Aspects of Freedom of Expression which is enshrined in Article 10 of the European Convention on Human Rights
By Maria Zalti, Jurist
The freedom of expression set out in Article 10 of the European Convention on Human Rights (ECHR) is humans personality constituent element, because constitutes the most important means of expression and communication among people. Not only it responds to people social need but is an indispensable condition of the Republic. In the absence of this freedom, the circulation of ideas and information is non-existent. The inevitable result of which is the inability to form a genuine public opinion, which may be anything that it seeks the ideological, intellectual, pecuniary influence of the recipient.
The freedom of expression is the unrestricted ability of any citizen to write, speak, print freely. Expression includes ideas, messages, news, and generally any person's point of view, in which he articulates his feelings and ideas. The protection provided concerns three forms of expression, commercial, artistic and political. The freedom of opinion contained in the right guarantees freedom of giving and receiving information, formation and possession of expression, reception or dissemination or even silence of an opinion.
The nature and scope of freedom of expression have been determined by the European Court of Human Rights (ECtHR) in Handyside decision. In that judgment, was confirmed that freedom of expression applies to information and ideas that are accepted, but also to those that offend, affect or disturb the state or even any part of the population.
Freedom of opinion and information is violated by the exploitation of the state's dominant position when it combines media monopoly with the silencing of certain views or events. Please note that the article does not provide a requirement for the state to ensure access to information that is not accessible.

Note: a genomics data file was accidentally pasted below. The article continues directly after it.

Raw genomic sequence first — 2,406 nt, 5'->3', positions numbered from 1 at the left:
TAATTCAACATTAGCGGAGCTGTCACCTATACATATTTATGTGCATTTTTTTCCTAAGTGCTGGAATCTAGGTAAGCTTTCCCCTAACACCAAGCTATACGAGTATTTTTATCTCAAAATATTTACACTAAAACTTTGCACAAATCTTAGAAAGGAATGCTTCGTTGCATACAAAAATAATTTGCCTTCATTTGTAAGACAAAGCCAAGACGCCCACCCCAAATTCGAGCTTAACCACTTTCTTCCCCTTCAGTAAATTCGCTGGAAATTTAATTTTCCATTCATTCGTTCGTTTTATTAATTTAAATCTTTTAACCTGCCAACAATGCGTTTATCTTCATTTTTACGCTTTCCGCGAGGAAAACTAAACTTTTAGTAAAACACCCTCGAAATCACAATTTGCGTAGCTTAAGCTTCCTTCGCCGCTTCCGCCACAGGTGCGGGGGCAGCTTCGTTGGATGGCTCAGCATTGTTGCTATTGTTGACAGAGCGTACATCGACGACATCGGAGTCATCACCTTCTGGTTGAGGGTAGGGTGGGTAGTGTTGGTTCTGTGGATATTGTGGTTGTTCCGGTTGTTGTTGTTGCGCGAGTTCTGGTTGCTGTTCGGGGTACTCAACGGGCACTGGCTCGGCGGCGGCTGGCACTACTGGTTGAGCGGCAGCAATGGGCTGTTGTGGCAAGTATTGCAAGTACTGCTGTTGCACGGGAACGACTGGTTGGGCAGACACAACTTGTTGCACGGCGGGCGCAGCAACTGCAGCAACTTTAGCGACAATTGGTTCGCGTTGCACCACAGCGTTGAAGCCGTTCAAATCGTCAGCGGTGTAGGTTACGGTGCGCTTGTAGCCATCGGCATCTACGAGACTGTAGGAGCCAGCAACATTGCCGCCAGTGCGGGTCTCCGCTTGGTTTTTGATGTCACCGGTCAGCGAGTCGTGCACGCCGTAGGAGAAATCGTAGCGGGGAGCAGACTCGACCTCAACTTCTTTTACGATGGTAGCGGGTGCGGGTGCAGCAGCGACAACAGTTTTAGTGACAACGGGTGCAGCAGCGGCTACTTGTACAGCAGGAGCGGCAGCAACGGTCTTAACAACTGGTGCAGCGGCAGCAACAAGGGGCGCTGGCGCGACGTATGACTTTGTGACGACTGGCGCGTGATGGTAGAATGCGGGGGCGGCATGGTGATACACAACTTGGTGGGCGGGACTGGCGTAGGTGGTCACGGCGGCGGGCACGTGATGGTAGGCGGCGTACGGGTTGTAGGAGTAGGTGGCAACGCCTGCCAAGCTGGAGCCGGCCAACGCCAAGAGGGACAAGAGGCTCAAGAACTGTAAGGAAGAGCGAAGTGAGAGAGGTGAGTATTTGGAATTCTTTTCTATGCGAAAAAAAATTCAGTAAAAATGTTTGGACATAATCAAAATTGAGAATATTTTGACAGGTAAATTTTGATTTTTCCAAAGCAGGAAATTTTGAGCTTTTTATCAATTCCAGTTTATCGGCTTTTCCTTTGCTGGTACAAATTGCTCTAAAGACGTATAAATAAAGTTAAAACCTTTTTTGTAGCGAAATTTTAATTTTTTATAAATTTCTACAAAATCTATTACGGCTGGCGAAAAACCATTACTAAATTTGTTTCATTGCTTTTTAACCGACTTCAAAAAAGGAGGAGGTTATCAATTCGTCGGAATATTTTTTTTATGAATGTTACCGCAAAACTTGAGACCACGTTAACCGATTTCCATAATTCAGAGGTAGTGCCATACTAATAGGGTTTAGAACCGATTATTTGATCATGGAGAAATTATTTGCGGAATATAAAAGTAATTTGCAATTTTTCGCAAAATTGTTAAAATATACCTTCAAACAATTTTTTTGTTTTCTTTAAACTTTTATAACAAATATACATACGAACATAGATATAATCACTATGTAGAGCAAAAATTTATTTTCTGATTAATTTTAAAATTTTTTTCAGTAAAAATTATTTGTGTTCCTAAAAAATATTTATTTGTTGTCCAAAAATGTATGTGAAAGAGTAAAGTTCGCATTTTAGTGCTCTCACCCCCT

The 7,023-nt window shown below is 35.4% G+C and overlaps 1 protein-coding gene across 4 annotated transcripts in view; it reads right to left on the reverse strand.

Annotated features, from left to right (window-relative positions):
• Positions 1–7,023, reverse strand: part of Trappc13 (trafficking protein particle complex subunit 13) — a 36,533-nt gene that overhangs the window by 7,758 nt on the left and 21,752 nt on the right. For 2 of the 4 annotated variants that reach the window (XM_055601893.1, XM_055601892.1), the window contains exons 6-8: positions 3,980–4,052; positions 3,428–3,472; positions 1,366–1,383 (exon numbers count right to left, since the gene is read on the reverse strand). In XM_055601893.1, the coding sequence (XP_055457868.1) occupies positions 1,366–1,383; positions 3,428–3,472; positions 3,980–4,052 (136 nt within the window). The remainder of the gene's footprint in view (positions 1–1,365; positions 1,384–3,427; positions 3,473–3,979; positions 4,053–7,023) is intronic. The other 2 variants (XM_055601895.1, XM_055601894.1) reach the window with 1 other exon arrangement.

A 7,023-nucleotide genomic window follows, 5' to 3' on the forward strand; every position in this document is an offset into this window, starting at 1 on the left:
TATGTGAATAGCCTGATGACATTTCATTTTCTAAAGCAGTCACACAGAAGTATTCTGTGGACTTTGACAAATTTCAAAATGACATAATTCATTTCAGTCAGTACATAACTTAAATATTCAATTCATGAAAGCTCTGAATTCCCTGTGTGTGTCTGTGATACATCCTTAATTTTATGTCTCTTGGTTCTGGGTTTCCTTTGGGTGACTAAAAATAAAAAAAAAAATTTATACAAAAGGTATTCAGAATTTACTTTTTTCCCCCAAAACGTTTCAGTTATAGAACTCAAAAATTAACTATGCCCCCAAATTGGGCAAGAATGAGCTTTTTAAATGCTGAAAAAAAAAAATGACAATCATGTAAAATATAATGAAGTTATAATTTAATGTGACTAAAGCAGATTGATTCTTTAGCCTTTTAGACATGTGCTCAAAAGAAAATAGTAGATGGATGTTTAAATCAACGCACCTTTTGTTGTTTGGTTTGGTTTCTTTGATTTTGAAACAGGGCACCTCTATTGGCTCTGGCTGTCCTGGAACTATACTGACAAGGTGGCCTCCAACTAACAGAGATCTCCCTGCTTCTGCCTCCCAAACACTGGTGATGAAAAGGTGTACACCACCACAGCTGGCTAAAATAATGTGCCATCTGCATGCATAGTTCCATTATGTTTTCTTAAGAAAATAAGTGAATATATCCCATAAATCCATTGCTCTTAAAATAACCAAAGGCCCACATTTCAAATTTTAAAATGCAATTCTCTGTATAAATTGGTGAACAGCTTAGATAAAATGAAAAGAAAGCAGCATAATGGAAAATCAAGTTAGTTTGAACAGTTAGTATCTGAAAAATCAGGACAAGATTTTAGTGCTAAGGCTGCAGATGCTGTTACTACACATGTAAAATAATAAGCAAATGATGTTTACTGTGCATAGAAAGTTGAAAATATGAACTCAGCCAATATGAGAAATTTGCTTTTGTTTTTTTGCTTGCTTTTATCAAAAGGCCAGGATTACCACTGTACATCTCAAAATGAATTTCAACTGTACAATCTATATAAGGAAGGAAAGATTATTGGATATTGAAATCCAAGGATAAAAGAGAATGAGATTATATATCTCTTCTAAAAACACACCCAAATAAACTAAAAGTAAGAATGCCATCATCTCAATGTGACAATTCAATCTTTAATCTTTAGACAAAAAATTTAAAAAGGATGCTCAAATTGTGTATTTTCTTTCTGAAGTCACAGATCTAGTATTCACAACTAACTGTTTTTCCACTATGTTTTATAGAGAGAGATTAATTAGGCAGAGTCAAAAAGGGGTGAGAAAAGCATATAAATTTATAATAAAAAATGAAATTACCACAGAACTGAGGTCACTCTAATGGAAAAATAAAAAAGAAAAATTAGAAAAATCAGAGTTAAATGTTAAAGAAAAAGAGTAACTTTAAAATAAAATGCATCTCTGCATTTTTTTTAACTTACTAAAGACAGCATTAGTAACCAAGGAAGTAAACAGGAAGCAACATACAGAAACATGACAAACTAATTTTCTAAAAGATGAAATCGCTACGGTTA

The media have the obligation to keep the public informed and the public has right to receive information. The importance of freedom of the press and its role in a democratic society has been acknowledged by the Court which addressed this issue in numerous decisions. In Sunday Times case, was considered that the adoption of a restrictive decree on a journal article informing the public about a medicinal product and its use was not necessary for a democratic society. Further in Goodwin decision, was accepted that the requirement for a reporter to disclose the sources of his information constituted an infringement of the right to freedom of expression. Freedom of the press is accompanied by responsibilities and necessary restrictions, according to the law, for the collection and transmission of information. In Jayoski, the Court indicated that the term "necessary" means a pressing societal need, on a more stringent basis than the reasonable and desirable.
In respect to commercial, criticism business practices are acceptable under limits. The commercial success and viability of companies in the interests of shareholders and employees but also for the broader economic good, defines a competing interest that must be protected.
Relate the right to critique politics, in Castells case, was stressed that is required for democratic politics. On top of that was told that the tolerable limits of such criticism are wide-ranging for a political than for any other individual. However, in Pakdemirli case, was held that the words that resemble insults rather than political criticism, cannot be interpreted as an opinion emerging through a political debate. In general, the acts and omissions of the respective government must be subjected to the rigorous investigation also by public opinion. Political expression in the European Court of Human Rights is a key feature of the Republic, as it is a means of forming a political opinion and consequently becomes a political right. In Wingrove, the Court noted that there is little room for restrictions on political speech or debate on issues of public interest.